Breaking the Vicious Circle
Humans are not always tolerant towards deviations from the accepted norms and standards of the society. Nature, on the other hand is the harbinger of diversity, which is essential for its healthy evolution.This inherent conflict between the humans and the nature constitute the fundamental predicament of life. Such conflicts are especially severe for the so called gender minorities, whose gender expressions remains on the border between male and female, the so called transgender groups or other sexual minorities. To liberate humans fromsuch rigid and brutal structures of society, it requires strongly-willed avatars, to break those structures giving space for everybody to grow and excel.
Dr. Manobi Bandyopadhyay, who liberated herself from an existential vicious circle that trapped her and transcended the personal predicaments by becoming first ever Doctor of Philosophy title among the transgender community in India. She later on became the first transgender principal of a higher education institution in India. Her life, as narrated in her biography, A Gift of Goddess Lakshmi, is an open textbook for those who want to make space for themselves and for others.
Dr. Bandyopadhyay knew the sad plight of transgender community, known as hijras in Indian context through her own life experience as a transgender. Indian hijars were branded as a group of people who clapped and begged at traffic signals or extorted money when newborns were brought from the hospital. Most of them lived away from the mainstream in parallel societies and worked as despised public performers at social events. Many of them become sex-workers and languished in slums with venereal diseases on account of their reckless sexual lifestyles. In Dr. Bandyopadhyay, they have somebody to look upon to and to emulate and get strengthened to liberate themselves from the endless bondage (Bengali:OntohinOntorinPrositovortika, the title of the bestseller work by Dr. Bandyopadhyay).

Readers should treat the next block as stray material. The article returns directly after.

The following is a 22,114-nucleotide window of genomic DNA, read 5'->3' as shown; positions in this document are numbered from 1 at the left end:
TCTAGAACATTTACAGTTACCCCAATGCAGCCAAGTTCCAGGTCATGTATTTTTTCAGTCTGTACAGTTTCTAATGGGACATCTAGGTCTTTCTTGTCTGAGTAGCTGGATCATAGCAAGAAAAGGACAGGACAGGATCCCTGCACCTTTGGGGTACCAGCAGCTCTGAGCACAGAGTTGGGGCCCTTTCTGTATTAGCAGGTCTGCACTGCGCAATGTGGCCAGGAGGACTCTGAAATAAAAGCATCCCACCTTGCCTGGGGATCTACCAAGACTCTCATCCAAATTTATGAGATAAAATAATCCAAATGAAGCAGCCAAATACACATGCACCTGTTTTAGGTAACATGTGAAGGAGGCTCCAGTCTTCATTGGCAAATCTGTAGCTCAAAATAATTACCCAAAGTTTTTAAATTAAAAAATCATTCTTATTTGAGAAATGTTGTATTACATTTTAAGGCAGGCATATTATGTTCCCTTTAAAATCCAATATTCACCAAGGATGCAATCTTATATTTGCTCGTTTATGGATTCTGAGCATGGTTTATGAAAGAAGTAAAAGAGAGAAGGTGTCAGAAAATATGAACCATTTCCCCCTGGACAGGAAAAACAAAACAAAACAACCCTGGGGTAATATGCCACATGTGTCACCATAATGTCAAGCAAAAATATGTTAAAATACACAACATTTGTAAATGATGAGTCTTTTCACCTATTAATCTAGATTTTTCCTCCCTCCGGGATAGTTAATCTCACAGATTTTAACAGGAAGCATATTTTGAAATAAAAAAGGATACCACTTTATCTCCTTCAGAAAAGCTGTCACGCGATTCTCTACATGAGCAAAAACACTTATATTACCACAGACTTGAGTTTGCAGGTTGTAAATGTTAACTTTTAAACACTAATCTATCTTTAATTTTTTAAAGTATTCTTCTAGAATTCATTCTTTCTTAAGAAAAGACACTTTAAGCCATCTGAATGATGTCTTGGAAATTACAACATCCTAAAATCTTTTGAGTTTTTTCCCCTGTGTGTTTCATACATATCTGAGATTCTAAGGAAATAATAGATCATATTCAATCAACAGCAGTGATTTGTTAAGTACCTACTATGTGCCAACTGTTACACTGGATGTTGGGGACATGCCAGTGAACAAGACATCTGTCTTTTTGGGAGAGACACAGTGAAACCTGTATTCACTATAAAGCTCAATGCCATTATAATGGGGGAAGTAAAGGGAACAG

“This is a boy Lakshmi!”
Bandopadhyay was born Somnath, in a traditional middle class Bengali family in Naihati in the outskirts of Kolkata on September 23,1964 as the third child of his parents. As the first two children were female, parents were overjoyed that they finally have a boy! The well-wishers of the family greeted them and said: “This is a boy Lakshmi!” It just meant that the boy will bring prosperity to the family, Lakshmi being goddess of wealth in the Hindu tradition. However, it worked as an abracadabra, it happened as it was said! The child developed an inadequacy from within as a boy and showed tendencies that drew it closer to girl’shabits!
It was the beginning of a lifelong struggle with identity.His external appearances only hid his inner core that was feminine and the child had to suffer under this incongruence within its inner core. To add to his agony, the child who was a mere fifth standard student, was raped by his cousin. He also had to suffer regular physically assaults from other boys at school, especially due to his docile nature akin to girls. His parents also were confused. As the only male issue, they expected him to grow to maturity and to prepare for winning bread for the family.They too could not tolerate the girlish styles of the child.
Soon after finishing his school, parents took the boy to a psychiatrist in an attempt to modify his ways. Overwhelmed with emotions, the child tried to narrate what he felt within himself. But the psychiatrist just admonished him to put the past behind him and to behave.The story repeated itself. Another psychiatrist warned the parents, their conservative attitudes may drive the child to suicide.
Fighting against all odds, Bandyopadhyay continued his studies and initiated the study for Master’s degree in Bengali literature at Jadavpur University. Reflecting over the double existence, Bandyopadhyay says: “I was a woman at home but once out on the streets I had to wear trousers and shirts and behave like a man. It was tragic and humiliating, but I had no option.”On completing the master’s degree, s/he started teaching at Vivekananda Satobarshiki Mahavidyalaya in Jhargram as a lecturer. Harassment over the gender continued in the workplace too. “I couldn’t go to the toilet. My access to the women’s toilet was barred and I couldn’t use the male washroom. So I had to wait till I reached home to relieve myself,” narrates Banyopadhyay about those days. Irrespective of all humiliations, she made advances in her career and became an associate professor in the same institution.